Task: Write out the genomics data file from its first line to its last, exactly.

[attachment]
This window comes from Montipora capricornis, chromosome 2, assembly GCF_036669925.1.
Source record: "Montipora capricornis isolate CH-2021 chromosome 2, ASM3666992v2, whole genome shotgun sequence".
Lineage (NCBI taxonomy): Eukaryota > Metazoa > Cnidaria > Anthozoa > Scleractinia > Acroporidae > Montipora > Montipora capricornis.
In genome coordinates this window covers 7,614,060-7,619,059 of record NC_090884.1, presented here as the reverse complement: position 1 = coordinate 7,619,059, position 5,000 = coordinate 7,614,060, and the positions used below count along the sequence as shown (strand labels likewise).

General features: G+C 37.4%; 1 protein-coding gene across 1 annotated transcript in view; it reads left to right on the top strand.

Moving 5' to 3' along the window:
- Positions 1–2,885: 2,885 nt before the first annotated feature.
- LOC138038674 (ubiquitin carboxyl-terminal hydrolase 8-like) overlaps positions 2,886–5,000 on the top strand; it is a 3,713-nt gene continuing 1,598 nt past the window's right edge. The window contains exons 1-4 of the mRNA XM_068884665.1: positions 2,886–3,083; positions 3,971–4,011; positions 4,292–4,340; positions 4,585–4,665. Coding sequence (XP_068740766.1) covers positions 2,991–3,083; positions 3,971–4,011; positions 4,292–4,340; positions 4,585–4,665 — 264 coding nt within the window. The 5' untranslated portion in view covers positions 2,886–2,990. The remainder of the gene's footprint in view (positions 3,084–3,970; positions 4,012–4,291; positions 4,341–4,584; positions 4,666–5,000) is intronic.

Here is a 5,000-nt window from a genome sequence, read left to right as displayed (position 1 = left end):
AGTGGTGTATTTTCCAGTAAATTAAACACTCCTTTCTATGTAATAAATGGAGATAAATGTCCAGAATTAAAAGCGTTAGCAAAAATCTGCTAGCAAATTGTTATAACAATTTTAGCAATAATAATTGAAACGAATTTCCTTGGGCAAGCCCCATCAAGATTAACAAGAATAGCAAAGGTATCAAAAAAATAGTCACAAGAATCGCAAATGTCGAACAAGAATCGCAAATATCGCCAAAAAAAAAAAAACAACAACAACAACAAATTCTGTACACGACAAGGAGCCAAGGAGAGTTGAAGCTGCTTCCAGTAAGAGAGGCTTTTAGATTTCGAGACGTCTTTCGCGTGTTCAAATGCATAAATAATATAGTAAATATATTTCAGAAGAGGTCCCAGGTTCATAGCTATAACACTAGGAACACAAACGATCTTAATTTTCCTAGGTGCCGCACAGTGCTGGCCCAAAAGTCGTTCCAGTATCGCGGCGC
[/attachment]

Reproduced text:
This window comes from Montipora capricornis, chromosome 2, assembly GCF_036669925.1.
Source record: "Montipora capricornis isolate CH-2021 chromosome 2, ASM3666992v2, whole genome shotgun sequence".
Lineage (NCBI taxonomy): Eukaryota > Metazoa > Cnidaria > Anthozoa > Scleractinia > Acroporidae > Montipora > Montipora capricornis.
In genome coordinates this window covers 7,614,060-7,619,059 of record NC_090884.1, presented here as the reverse complement: position 1 = coordinate 7,619,059, position 5,000 = coordinate 7,614,060, and the positions used below count along the sequence as shown (strand labels likewise).

General features: G+C 37.4%; 1 protein-coding gene across 1 annotated transcript in view; it reads left to right on the top strand.

Moving 5' to 3' along the window:
- Positions 1–2,885: 2,885 nt before the first annotated feature.
- LOC138038674 (ubiquitin carboxyl-terminal hydrolase 8-like) overlaps positions 2,886–5,000 on the top strand; it is a 3,713-nt gene continuing 1,598 nt past the window's right edge. The window contains exons 1-4 of the mRNA XM_068884665.1: positions 2,886–3,083; positions 3,971–4,011; positions 4,292–4,340; positions 4,585–4,665. Coding sequence (XP_068740766.1) covers positions 2,991–3,083; positions 3,971–4,011; positions 4,292–4,340; positions 4,585–4,665 — 264 coding nt within the window. The 5' untranslated portion in view covers positions 2,886–2,990. The remainder of the gene's footprint in view (positions 3,084–3,970; positions 4,012–4,291; positions 4,341–4,584; positions 4,666–5,000) is intronic.

Here is a 5,000-nt window from a genome sequence, read left to right as displayed (position 1 = left end):
AGTGGTGTATTTTCCAGTAAATTAAACACTCCTTTCTATGTAATAAATGGAGATAAATGTCCAGAATTAAAAGCGTTAGCAAAAATCTGCTAGCAAATTGTTATAACAATTTTAGCAATAATAATTGAAACGAATTTCCTTGGGCAAGCCCCATCAAGATTAACAAGAATAGCAAAGGTATCAAAAAAATAGTCACAAGAATCGCAAATGTCGAACAAGAATCGCAAATATCGCCAAAAAAAAAAAAACAACAACAACAACAAATTCTGTACACGACAAGGAGCCAAGGAGAGTTGAAGCTGCTTCCAGTAAGAGAGGCTTTTAGATTTCGAGACGTCTTTCGCGTGTTCAAATGCATAAATAATATAGTAAATATATTTCAGAAGAGGTCCCAGGTTCATAGCTATAACACTAGGAACACAAACGATCTTAATTTTCCTAGGTGCCGCACAGTGCTGGCCCAAAAGTCGTTCCAGTATCGCGGCGC